FIG. 3B is a block diagram 330 illustrating the example embodiment of the layer structure of the storage system. FIG. 3B is a logical continuation of the storage system illustrated in FIG. 3A. In relation to FIG. 3B, upon receiving help response 316 e (FIG. 3A), and upon determining that no recovery mechanism can fulfill request 318 aa (FIG. 3A), the network layer 302 issues a final read request 338 a to the volume manager layer 304 (FIG. 3B). Volume manager layer 304 may fulfill final request 338 a by generating final read request 338 b the local volume manager 306. The local volume manager layer 306 may fulfill final request 338 b by generating final read request 338 c to the cache layer 308. The cache layer 308 may fulfill final request 338 c by generating final read request 338 d to the RAID layer 310. The RAID layer 310 may fulfill final request 338 d by generating final read request 338 e to the disk layer 312. The disk layer 312 then issues the read request 338 f to the disk 314. This need not be a final request because disk hardware generally does not support that model. However, the disk layer 312 may fulfill final request 338 e differently from the initial read request 318 f (FIG. 3A). For example, it may configure more aggressive error correction on a final request than on an original request.

The disk 314 then issues an error response 344 a (responsive of request 3380 to the disk layer 312. A layer generally should not respond to a final request with a help response, so the disk layer 312 issues an error response 344 b (responsive of request 338 e) to the RAID layer 310. The RAID layer 310 then issues an error response 344 c (responsive of request 338 d) to the cache layer 308. The cache layer 308 then issues an error response 344 d (responsive of request 338 c) to the local volume manager layer 306. The local volume manager layer 306 then issues an error response 344 e (responsive of request 338 b) to the volume manager 304. The volume manager layer 304 then issues an error response 344 f (responsive of request 338 a) to a network layer 302. The network layer 302 then issues an error response 344 g (responsive of the original request 318 aa of FIG. 3A). The error from the disk is thus propagated back to the original requestor, but not until every layer above the disk layer has been asked for help, every layer above the disk layer has exhausted its recovery mechanisms, and every layer above the disk layer has executed a final request.

FIG. 3C is a block diagram 350 illustrating the example embodiment of the layer structure of the storage system. FIG. 3C is a logical continuation of the storage system illustrated in FIGS. 3A-B. The read requests 318 a-f are propagated from the network layer 302 to the volume manager layer 304, the local volume manager layer 306, the cache layer 308, the RAID layer 310, and the disk layer 312 in the same manner as described in FIG. 3A. In relation to FIG. 3C, the disk 314 responds by issuing the error 320 (responsive of request 318 f to the disk layer 312. The disk layer 312 issues the help response 316 a (responsive of request 318 e) to the RAID layer 310. If the RAID layer 310 determines that no recovery mechanism can fulfill request 318 d, the RAID layer 310 issues the help response 316 b (responsive of request 318 d) to the cache layer 308. If the cache layer 308 determines that no recovery mechanism can fulfill request 318 c, then the cache layer 308 issues the help response 316 c (responsive of request 318c) to the local volume manager layer 306. However, the local volume manager layer 306 determines that a recovery mechanism can fulfill request 318 b, such as accessing a valid and current region of an asynchronous replica. The local volume manager 306 successfully fulfills request 318 b by executing this recovery mechanism, and issues a success response 354 a (responsive of request 318 b) to the volume manager layer 304. The volume manager layer 304 then propagates the success response 354 b (responsive of request 318 a) to the network layer 302. The network layer 302 then fulfills the original I/O request 318 aa with the data represented in the success messages 354 a-b. The recovery mechanism employed by the local volume manager layer 306 may be that as disclosed in co-filed application “Automatic Failure Recovery Using Snapshots And Replicas” by Damon Hsu-Hung et. al, hereinafter incorporated by reference in its entirety, or data recovery from an information dispersal system, such as that disclosed in “Systems, methods, and apparatus for subdividing data for storage in a dispersed data storage grid” by Gladwin et al., U.S. Pat. No. 7,953,937, hereinafter incorporated by reference in its entirety. Other recovery methods and systems are suitable.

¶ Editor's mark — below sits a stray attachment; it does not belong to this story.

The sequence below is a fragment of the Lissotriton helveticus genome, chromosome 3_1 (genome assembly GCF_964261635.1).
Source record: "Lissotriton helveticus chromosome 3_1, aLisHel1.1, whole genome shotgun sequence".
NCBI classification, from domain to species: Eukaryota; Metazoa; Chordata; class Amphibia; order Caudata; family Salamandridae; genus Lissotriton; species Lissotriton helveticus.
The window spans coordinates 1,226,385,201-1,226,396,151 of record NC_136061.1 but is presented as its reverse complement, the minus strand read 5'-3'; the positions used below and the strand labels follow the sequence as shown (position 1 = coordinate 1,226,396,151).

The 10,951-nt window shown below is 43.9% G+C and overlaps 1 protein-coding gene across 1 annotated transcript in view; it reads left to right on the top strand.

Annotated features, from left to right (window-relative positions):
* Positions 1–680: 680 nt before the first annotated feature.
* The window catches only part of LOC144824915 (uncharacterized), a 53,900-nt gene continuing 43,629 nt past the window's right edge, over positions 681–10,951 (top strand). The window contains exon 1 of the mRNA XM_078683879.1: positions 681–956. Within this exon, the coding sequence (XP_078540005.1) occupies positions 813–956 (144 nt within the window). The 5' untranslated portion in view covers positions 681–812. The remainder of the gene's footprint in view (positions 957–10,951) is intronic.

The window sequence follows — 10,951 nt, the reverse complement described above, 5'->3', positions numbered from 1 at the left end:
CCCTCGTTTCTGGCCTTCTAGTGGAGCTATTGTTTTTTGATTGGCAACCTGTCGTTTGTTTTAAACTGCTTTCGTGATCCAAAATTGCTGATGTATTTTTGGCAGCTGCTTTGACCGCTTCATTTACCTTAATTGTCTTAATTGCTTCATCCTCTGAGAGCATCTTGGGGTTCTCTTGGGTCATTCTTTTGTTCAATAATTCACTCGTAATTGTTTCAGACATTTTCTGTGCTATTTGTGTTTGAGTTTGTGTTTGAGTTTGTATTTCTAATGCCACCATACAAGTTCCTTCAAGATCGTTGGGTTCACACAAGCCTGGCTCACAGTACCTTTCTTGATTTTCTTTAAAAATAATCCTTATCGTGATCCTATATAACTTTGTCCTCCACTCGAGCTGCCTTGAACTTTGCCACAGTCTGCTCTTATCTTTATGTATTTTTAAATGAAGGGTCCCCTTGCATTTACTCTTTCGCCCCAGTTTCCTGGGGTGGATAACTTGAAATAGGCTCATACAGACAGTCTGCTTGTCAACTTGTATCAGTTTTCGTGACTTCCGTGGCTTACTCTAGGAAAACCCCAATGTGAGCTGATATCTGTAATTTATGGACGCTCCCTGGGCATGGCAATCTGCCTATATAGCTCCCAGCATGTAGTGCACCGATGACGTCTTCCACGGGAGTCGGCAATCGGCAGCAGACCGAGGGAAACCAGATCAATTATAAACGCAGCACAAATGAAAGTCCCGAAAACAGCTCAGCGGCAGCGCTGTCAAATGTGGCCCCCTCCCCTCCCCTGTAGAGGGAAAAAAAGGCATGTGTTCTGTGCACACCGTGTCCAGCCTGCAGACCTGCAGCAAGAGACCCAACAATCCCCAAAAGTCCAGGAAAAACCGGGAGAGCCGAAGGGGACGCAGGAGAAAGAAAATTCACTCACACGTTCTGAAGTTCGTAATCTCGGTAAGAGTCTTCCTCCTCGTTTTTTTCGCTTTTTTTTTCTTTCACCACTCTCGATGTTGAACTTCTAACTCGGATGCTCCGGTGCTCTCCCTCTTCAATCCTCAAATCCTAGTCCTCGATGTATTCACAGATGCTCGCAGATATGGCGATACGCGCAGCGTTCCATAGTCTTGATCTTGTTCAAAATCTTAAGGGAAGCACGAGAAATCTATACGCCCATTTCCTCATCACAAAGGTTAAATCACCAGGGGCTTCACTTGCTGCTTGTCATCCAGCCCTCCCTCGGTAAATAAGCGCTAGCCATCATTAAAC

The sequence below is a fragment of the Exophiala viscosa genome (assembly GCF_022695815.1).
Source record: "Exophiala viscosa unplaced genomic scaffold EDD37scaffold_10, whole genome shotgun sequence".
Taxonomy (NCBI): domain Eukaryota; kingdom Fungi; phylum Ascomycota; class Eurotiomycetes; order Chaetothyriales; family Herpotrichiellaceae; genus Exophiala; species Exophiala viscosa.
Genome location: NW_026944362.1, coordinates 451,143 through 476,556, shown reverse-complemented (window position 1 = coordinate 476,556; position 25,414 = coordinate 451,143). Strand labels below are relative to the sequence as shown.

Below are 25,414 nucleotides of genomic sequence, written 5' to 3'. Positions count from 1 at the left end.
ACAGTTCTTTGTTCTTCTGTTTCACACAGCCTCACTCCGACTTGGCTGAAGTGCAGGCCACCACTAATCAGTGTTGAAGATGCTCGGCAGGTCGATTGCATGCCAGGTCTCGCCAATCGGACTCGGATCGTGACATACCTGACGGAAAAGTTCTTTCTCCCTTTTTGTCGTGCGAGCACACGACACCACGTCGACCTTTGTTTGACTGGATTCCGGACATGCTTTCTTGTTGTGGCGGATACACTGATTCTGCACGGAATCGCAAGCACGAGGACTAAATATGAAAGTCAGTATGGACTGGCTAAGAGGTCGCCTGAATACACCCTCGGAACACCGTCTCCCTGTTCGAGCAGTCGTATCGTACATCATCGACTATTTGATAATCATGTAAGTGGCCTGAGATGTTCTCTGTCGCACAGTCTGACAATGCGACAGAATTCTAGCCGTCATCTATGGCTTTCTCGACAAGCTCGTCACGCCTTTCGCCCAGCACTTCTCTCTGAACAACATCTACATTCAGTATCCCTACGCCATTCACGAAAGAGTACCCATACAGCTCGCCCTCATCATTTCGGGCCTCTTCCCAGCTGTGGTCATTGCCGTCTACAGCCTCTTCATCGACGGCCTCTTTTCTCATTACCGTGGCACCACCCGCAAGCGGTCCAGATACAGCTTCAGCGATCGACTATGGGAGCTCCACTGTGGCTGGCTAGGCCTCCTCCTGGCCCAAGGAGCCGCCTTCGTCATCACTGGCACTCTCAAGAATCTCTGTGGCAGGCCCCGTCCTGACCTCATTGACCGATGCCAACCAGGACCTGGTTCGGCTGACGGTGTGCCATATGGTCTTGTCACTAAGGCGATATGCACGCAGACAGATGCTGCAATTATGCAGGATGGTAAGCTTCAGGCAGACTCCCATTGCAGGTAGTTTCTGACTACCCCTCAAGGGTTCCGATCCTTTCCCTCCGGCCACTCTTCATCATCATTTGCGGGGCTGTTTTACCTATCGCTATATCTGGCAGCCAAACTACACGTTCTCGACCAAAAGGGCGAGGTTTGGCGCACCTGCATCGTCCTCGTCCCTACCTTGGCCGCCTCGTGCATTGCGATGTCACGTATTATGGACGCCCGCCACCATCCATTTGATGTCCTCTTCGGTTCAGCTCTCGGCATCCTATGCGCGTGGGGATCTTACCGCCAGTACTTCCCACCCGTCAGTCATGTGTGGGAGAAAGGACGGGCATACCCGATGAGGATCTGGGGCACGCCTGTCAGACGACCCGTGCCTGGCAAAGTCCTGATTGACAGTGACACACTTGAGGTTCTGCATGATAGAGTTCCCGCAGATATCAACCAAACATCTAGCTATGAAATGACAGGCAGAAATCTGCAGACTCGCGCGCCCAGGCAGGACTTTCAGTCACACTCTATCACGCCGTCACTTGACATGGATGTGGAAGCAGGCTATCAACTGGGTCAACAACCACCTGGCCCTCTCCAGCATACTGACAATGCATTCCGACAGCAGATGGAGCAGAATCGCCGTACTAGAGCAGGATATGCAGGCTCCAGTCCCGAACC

It should also be known that, while the foregoing system and method describes RAID arrays and RAID punctures, that these embodiments may be generalized to any generic storage system having data loss.

FIG. 4 illustrates a computer network or similar digital processing environment in which the present invention may be implemented.

Client computer(s)/devices 50 and server computer(s) 60 provide processing, storage, and input/output devices executing application programs and the like. Client computer(s)/devices 50 can also be linked through communications network 70 to other computing devices, including other client devices/processes 50 and server computer(s) 60. Communications network 70 can be part of a remote access network, a global network (e.g., the Internet), a worldwide collection of computers, Local area or Wide area networks, and gateways that currently use respective protocols (TCP/IP, Bluetooth, etc.) to communicate with one another. Other electronic device/computer network architectures are suitable.